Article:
Honoring Ruby Dee With a Party and Film

Muta'Ali Muhammad told us why he's working hard on a doc about his famous 90-year-old grandmother.

Hasna Muhammad, Muta'Ali Muhammad, Ruby Dee and Nora Day (Brahm Rhodes/Thin Edge Studio)
Hasna Muhammad, Muta'Ali Muhammad, Ruby Dee and Nora Day (Brahm Rhodes/Thin Edge Studio)

He said the audience will be pleased to witness several personal, family-recorded moments between his beloved grandparents. “There’s a huge amount of content that a lot of people have never seen before,” Muhammad told The Root. “Some of the stuff we’re screening tonight I don’t even think Gram Ruby has seen before. We’ve been able to obtain some very old footage of her and some old footage of Grandpa that we found during our research. Things like that, when I find them, I’m blown away by.”

Like much of black America, Muhammad said he reveres his grandparents’ romantic legacy but is determined not to view them through rose-colored glasses. “The honesty I’ve been able to have in conversations with my grandmother shows [their marriage] wasn’t all peaches and cream,” he said, referring to Davis’ infidelity and their later open marriage, which the couple discussed in their joint biography, With Ossie and Ruby: In This Life Together.

However, Dee still holds her late spouse in the highest regard and remains positive about how to handle life’s obstacles. “After Ossie left me I began to contemplate being a human being, and found out it is beyond our capacity to realize we are the products of miracles,” Dee said during her remarks. “Our job for this lifetime is to understand who we are. We are the God stuff. We are the power. Let’s get busy.”

Muhammad explained his film is based in a similarly inquisitive outlook. “This journey I’m on with the documentary is not about me asking random questions,” he said. “A lot of the questions I’m asking her I really want to know. Somehow I found it easier to ask such deep questions in an official interview format than if we’re just sitting around, watching TV together.”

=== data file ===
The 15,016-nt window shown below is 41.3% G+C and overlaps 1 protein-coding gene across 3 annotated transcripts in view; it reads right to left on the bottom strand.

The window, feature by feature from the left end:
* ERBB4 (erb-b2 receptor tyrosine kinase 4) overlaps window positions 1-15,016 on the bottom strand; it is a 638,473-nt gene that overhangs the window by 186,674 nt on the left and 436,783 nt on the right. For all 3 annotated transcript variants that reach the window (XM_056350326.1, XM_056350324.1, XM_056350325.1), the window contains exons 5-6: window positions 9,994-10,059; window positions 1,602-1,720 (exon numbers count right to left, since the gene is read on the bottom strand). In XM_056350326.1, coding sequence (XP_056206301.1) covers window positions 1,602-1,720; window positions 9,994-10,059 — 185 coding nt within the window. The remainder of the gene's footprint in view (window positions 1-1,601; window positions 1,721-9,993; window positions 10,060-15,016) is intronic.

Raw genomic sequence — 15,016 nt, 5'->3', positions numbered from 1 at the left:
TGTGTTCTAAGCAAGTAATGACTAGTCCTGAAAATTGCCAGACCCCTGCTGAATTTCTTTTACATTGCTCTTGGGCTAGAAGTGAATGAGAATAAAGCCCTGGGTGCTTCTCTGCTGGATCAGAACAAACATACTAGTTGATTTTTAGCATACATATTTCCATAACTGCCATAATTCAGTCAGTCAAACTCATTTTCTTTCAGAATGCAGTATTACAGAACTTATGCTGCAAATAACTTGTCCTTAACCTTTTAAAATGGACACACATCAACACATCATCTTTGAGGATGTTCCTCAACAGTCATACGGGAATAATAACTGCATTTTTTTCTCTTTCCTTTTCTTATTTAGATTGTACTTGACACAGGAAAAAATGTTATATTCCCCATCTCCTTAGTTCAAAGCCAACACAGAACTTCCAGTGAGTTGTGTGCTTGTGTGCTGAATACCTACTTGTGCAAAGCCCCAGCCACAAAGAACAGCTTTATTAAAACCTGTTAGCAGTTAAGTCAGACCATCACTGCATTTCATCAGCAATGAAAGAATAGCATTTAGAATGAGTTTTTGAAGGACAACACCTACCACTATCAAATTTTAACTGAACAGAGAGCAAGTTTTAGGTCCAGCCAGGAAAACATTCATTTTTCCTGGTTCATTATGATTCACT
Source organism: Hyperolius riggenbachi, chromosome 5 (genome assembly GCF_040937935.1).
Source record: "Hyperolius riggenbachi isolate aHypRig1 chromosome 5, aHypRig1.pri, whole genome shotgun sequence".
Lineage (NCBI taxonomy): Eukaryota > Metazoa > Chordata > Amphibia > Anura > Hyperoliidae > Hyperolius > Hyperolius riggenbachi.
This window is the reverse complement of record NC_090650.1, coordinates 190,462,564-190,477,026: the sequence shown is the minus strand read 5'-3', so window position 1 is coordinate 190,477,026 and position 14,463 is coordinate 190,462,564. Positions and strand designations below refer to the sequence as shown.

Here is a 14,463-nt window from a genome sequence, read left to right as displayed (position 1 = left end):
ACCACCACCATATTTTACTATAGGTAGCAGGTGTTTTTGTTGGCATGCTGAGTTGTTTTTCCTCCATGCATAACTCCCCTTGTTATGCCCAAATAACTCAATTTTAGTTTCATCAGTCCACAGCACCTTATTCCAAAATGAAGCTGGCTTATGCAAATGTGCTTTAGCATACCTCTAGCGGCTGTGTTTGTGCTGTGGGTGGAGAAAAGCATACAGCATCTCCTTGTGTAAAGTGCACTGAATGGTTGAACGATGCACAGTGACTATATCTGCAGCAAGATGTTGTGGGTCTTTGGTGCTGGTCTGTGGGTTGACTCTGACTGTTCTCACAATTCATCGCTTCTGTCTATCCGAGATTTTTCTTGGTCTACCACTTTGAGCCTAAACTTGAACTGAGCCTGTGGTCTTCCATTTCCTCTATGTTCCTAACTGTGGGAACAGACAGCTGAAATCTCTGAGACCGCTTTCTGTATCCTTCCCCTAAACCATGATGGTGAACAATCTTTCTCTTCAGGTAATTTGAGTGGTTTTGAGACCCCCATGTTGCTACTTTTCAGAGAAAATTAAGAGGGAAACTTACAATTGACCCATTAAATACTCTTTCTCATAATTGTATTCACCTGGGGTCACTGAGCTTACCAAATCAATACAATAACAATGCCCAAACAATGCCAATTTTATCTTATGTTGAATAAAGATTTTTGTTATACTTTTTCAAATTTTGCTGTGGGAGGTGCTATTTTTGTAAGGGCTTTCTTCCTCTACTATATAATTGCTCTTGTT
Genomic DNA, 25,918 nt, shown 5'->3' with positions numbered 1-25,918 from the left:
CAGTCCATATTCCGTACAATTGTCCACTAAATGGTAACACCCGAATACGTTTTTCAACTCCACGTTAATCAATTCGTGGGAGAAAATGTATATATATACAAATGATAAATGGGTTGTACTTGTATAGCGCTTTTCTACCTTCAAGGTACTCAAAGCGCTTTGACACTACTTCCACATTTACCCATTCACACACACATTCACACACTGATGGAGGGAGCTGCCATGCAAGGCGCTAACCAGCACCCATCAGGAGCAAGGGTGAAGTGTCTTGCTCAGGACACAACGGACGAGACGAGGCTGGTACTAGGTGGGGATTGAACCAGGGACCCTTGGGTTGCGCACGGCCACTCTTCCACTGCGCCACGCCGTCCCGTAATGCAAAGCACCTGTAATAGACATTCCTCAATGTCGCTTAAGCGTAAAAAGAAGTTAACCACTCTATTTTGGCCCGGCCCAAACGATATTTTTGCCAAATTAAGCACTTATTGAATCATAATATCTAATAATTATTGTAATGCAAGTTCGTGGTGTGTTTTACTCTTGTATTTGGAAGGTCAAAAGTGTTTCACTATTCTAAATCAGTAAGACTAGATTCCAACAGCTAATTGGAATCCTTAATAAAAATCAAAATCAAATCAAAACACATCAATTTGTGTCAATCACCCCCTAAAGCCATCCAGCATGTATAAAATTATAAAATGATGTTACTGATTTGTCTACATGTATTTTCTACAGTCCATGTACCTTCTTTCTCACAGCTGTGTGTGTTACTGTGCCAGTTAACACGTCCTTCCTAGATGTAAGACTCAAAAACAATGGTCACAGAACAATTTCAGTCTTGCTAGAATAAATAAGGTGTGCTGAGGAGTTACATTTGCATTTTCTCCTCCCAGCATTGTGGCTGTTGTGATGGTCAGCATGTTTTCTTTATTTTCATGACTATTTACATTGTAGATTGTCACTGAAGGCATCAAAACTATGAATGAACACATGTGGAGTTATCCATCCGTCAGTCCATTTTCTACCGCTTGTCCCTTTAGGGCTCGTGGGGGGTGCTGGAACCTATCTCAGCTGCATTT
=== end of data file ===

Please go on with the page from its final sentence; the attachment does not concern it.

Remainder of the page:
Muhammad said he’s just sad his grandfather is no longer around to participate in the process. “I regret not being old enough and experienced enough to interview my grandfather like this while he was alive,” said the filmmaker, who was in his mid-20s when Davis died. “I’m lucky because he has a lot of his opinions on record and in his speeches and in his writings, so I consider them gems.

“But I do know from talking to other relatives that his father — my great-grandfather — instilled in him the value of the family structure, and he told them without any hesitation that family is the most important thing,” Muhammad continued.

“I miss his storytelling, his voice, his smile,” Muhammad said of his grandfather’s memory. “He had a very light way of handling situations. He was kind and gentle, and his key to everything was to treat every situation with grace. My parents said he always lived life like he had two angels on his shoulders. Being around somebody like that is always uplifting.”

Tomika Anderson is a Brooklyn, N.Y.-based multimedia writer, producer and editor whose work has been featured on CNN.com, Fox News and Essence. Follow her on Twitter.

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